I took it.
My decision to move to LA necessitated that I quit the law firm less than two months after being hired by a man who told me I could basically never leave, and if I did, I was a liar. So I lied. I told him my mom was sick and I needed to move back to California to take care of her. A particularly horrible lie because my mom HAD been sick the winter before. Sick with breast cancer, and I’d never gone home to be with her.
That one still haunts me. Especially after Sad Eyes sent me a card telling me how much she missed me and she hoped my mom would get better soon so I could move back to Milwaukee. Ouch, all these years later… Don’t think the word “karma” didn’t take on significance for me when my mom really DID die six years later.
Anyway, less than a week after receiving the job offer I was in Los Angeles, rooming with the publisher’s wannabe actress daughter in her parent-provided, red-doored home in Encino. I set myself up in a tiny room with a single bed and stayed there alone every evening, reading “The Fountainhead” or suspended in a state of misery. My roommate was gone all the time, I worked at a job where I had absolutely no idea what the hell I was doing, and the owner’s wife, also the general manager and my current roommate’s German mother, hated my guts because I was passive and 21 and a stand-in for her daughter who she couldn’t yell at because of parental guilt and child manipulation.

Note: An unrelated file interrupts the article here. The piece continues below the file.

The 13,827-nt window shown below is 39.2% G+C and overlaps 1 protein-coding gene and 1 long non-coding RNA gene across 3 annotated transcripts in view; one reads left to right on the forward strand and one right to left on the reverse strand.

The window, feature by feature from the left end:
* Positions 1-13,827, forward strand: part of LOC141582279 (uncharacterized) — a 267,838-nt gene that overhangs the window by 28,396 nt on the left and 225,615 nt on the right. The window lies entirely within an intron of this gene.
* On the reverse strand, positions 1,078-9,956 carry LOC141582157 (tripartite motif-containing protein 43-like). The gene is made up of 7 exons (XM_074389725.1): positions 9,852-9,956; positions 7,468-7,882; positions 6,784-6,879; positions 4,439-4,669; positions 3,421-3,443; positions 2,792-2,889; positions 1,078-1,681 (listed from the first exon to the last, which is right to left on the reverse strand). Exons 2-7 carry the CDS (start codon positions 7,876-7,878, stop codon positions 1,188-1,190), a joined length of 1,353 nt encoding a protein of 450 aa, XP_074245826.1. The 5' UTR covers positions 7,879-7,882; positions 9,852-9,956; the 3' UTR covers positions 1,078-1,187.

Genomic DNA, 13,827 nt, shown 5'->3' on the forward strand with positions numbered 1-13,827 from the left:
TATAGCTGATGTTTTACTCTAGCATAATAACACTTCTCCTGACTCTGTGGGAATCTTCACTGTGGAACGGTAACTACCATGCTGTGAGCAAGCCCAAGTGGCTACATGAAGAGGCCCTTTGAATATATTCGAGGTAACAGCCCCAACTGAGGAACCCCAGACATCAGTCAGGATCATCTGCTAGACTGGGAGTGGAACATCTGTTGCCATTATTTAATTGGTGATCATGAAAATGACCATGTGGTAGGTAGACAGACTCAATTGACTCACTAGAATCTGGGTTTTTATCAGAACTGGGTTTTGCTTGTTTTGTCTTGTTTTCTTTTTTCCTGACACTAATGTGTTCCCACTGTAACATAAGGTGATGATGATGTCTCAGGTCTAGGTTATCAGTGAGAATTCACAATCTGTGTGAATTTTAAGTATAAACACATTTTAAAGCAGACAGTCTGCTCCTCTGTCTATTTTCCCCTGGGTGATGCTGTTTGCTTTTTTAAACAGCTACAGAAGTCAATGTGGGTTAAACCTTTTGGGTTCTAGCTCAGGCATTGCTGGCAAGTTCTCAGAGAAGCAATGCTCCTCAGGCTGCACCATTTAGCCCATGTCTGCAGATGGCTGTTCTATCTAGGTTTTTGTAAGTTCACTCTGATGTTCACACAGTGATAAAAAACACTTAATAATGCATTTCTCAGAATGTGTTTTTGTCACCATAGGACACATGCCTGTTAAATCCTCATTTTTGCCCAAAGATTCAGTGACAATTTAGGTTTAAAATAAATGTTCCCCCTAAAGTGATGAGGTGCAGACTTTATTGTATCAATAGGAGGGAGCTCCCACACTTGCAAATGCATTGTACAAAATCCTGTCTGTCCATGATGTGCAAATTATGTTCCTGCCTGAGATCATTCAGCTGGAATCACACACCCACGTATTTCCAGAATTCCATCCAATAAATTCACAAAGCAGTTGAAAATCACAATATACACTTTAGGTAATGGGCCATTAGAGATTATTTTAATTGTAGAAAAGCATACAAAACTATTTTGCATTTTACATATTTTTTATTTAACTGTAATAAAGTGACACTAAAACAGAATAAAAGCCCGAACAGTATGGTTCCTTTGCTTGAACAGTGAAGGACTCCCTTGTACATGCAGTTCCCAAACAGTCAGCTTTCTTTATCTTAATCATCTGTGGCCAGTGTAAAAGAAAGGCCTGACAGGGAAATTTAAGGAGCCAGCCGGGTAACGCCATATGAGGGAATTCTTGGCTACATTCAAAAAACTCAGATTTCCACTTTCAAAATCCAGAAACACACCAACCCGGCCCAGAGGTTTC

When in the office, really just a four-bedroom house converted into a work space behind the Woodland Hills post office, I mostly sat in front of an enormous PC writing overwrought articles on karaoke and juke boxes using a prehistoric Word program with blinking cursors that looked like Pong paddles. But at the end of each month – a time period known fondly and panickedly as “deadline,” I joined the other four staffers in getting the “book” out the door. This required taking all written articles, saving them to floppies, and then downloading the copy to a 20-ton typesetting machine where the typesetter (me on many occasions) would make the words fit into columns. Once each article was typeset, the words would be sent to another machine that spit the articles out on long, slick, curling lengths of photo paper which we’d dry over counters and whatever hard and smooth place we could find.